Texas defense should thrive against unproven quarterbacks

Kris Boyd. (Will Gallagher/IT)

Kris Boyd. (Will Gallagher/IT)

People who are into these sorts of things will tell you that spring is the season of love. Texas coach Tom Herman would undoubtedly agree.

After this year’s Orange-White game in the spring, he was downright gushing about many topics, not the least of which was the state of his defense. He said he loved his front seven (linemen and linebackers) in particular, and with Todd Orlando and his jaw line still controlling that side of the ball, the entire defense has high expectations.

People now expect the Texas defense that was seen late in 2017, not the one that gave up a half-a-hundred to the Maryland Terrapins in the opener.

Those lofty expectations come despite some rather significant pieces missing from last year’s team that by the end of the year had been the best and brightest aspect of the bowl-bound Longhorns (Michael Dickson notwithstanding).

A month ago, the National Football League scooped up a wide swath worth of Texas defenders: Poona Ford, Malik Jefferson, Antwuan Davis, Jason Hall, Holton Hill, Naashon Hughes and DeShon Elliott are now in the “business” of football and are no longer wrecking havoc from Orlando’s toolbox.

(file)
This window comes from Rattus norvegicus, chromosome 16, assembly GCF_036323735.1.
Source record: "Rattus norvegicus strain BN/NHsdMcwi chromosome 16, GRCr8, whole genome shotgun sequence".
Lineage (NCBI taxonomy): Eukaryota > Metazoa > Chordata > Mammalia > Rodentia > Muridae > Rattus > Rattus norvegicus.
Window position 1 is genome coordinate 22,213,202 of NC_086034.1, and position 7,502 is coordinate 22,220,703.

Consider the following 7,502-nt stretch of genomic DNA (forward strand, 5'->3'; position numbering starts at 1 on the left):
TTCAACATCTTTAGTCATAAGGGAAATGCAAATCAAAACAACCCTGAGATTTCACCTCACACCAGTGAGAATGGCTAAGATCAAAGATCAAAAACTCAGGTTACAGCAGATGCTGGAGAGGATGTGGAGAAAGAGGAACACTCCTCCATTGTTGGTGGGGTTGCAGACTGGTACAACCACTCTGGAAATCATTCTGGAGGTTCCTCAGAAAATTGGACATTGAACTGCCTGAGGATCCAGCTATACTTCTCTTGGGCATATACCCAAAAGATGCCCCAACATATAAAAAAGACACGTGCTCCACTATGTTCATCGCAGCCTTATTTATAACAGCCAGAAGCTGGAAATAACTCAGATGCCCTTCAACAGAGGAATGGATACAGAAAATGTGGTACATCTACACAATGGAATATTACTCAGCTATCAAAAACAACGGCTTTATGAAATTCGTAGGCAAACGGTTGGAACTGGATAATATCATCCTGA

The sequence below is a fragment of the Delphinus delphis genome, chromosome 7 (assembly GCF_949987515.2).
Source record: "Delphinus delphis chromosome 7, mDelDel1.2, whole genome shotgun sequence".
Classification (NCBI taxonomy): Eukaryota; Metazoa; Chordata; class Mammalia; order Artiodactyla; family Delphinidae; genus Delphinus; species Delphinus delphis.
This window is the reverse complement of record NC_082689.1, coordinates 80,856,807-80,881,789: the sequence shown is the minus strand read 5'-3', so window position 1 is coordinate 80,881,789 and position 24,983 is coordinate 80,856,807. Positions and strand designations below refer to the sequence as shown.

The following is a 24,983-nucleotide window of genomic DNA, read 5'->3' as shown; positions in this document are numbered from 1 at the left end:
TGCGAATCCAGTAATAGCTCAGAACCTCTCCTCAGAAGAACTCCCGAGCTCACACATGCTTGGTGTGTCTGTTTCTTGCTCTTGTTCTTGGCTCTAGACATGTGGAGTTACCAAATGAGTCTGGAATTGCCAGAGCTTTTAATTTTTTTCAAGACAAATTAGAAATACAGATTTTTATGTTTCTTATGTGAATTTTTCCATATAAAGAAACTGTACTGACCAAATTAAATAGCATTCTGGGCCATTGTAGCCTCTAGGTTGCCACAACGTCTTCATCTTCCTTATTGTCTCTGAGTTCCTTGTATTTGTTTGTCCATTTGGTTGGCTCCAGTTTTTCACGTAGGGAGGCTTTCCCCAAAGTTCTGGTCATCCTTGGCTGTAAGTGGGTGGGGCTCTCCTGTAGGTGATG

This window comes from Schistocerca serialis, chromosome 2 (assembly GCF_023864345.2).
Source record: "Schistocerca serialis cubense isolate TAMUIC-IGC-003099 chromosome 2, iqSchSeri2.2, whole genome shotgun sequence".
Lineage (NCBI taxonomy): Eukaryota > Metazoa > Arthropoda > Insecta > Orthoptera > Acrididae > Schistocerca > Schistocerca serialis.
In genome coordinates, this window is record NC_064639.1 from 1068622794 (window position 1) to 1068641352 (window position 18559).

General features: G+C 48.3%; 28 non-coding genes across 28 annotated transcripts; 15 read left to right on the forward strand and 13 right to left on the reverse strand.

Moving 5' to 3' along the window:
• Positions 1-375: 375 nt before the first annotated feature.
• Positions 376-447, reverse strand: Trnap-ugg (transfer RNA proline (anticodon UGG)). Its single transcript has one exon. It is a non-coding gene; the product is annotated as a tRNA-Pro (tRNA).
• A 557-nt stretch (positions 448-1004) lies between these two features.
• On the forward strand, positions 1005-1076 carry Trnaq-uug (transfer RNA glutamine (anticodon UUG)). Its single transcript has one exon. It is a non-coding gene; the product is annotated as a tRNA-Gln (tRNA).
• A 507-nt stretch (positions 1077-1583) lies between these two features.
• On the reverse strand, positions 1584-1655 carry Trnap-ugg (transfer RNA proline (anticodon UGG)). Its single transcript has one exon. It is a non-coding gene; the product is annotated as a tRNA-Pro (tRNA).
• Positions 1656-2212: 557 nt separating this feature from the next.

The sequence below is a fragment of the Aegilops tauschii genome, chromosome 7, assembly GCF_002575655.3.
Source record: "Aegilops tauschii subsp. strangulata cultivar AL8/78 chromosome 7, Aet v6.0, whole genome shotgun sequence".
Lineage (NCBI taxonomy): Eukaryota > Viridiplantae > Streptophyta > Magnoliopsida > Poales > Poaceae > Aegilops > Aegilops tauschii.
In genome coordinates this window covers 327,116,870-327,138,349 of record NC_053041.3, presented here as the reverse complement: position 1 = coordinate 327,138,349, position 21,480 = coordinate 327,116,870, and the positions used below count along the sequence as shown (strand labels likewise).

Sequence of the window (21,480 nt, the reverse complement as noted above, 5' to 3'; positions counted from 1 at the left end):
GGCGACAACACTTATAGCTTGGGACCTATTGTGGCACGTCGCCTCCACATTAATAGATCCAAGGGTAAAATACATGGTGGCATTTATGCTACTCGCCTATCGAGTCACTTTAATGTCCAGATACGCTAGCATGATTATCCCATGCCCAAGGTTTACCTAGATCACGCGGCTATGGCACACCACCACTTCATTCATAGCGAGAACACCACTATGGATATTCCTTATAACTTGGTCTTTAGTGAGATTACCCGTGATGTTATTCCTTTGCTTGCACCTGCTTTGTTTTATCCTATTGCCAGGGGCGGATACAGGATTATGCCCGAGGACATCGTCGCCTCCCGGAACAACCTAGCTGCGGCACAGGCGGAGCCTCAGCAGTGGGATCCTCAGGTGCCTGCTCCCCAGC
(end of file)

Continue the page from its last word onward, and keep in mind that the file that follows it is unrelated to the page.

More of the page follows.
But further evaluation reveals perhaps the REAL reason Herman is so optimistic about his defense. One look at the Big 12’s list of likely starting quarterbacks, and it’s clear that Herman might very well be spewing verbal rainbows and sunshine because he can see that the league is chock-full of unproven signal callers.

Inexperienced quarterbacking from top to bottom in the league has to make Orlando maybe even happier than Herman.

Case in point: the Dallas Morning News recently listed its top Big 12 quarterbacks, and sitting atop the heap is Will Grier, who will be running the West Virginia offense. Number two? None other than Sam Ehlinger, who might very well also be the number two quarterback ON HIS OWN TEAM.

Heisman Trophy winner Baker Mayfield of Oklahoma? Gone, replaced by Kyler Murray, who has never been a collegiate starting quarterback but who is listed by the Morning News as the third-best QB in the league. Mason Rudolph of Oklahoma State? Gone to Pittsburgh, where he will be picking up Ben Roethlisberger’s laundry this year while drawing a check from the Steelers.

Kenny Hill of TCU? Gone, replaced by Shawn Robinson. Texas Tech’s Nic Shimonek? Gone.

All of which to say that, yes, Herman is impressed by a lot of his new faces he sees when he looks at his defense. But his optimism is also enhanced by an unproven group of Big 12 quarterbacks, a fact that bodes well for Year Two of the Herman Era in general and for the Texas defense in particular.

If Texas ends up with the second-best quarterback in the Big 12 this year, then 2018 is going to be a big year Longhorns.

Love is in the air.